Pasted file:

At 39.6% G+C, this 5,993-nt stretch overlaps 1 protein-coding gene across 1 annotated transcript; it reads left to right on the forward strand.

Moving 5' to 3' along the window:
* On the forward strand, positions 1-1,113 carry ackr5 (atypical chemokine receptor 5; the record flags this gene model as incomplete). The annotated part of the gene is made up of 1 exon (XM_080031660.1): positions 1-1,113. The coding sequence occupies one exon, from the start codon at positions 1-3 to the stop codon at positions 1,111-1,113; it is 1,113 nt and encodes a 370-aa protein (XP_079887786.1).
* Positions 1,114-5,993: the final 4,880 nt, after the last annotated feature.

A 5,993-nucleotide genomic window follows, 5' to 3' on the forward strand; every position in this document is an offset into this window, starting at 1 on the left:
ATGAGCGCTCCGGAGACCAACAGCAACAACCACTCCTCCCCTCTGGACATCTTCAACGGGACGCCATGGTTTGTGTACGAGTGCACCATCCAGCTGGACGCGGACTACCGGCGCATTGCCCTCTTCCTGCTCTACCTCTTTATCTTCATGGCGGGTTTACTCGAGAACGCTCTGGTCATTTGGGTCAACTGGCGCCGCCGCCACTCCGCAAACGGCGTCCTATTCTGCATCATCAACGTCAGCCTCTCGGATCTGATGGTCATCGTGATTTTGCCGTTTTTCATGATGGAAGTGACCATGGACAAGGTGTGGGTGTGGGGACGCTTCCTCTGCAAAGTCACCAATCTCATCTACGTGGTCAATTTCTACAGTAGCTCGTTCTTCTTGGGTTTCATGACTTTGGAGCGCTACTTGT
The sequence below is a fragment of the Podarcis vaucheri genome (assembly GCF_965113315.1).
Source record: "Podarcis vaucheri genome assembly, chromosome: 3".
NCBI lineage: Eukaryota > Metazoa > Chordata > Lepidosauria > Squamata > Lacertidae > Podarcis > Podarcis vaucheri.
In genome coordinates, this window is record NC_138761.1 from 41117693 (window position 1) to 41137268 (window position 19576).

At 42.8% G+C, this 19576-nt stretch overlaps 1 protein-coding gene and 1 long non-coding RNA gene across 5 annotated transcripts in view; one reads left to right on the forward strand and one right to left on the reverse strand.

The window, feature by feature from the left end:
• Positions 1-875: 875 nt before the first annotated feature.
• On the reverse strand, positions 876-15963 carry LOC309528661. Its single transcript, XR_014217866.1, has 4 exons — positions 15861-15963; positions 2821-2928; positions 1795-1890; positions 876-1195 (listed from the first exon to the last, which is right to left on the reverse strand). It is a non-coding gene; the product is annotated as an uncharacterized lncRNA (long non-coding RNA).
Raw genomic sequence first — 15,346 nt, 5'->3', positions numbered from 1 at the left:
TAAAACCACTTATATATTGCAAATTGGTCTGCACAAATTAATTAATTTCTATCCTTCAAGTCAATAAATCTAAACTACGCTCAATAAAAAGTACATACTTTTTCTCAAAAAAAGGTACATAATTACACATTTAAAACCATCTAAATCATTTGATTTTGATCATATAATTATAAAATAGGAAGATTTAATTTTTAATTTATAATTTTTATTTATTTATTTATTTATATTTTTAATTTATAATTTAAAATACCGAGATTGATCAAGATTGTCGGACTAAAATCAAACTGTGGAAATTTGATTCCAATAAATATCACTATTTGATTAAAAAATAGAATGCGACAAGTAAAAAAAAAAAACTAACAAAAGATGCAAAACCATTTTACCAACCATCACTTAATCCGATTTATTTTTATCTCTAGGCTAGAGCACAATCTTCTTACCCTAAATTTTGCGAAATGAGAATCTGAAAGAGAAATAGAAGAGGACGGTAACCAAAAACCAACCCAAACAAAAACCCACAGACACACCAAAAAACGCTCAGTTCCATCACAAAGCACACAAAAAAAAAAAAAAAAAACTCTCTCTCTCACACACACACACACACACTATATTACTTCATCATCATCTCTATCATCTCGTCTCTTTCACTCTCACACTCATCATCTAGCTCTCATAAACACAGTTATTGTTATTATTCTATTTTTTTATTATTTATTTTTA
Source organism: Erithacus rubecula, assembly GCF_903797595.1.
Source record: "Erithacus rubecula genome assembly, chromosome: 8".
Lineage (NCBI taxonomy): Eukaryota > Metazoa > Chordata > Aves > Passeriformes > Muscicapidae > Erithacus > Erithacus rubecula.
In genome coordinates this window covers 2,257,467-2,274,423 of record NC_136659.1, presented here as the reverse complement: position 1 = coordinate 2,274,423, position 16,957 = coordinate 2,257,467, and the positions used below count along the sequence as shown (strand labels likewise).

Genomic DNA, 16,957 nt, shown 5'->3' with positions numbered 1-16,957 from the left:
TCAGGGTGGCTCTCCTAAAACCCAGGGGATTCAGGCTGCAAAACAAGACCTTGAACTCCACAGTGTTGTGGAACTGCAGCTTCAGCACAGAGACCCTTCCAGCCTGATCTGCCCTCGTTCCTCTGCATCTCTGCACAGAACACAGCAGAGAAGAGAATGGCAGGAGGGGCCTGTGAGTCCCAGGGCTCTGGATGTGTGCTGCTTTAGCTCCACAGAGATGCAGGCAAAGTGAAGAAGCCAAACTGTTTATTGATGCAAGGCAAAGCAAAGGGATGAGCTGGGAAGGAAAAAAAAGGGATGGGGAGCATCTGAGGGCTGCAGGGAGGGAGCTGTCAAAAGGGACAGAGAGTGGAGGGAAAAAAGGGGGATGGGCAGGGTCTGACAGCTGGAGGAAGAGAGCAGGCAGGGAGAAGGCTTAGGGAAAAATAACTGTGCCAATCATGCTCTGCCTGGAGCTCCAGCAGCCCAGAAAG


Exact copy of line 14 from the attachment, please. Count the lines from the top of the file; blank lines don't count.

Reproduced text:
• On the reverse strand, positions 876-15963 carry LOC309528661. Its single transcript, XR_014217866.1, has 4 exons — positions 15861-15963; positions 2821-2928; positions 1795-1890; positions 876-1195 (listed from the first exon to the last, which is right to left on the reverse strand). It is a non-coding gene; the product is annotated as an uncharacterized lncRNA (long non-coding RNA).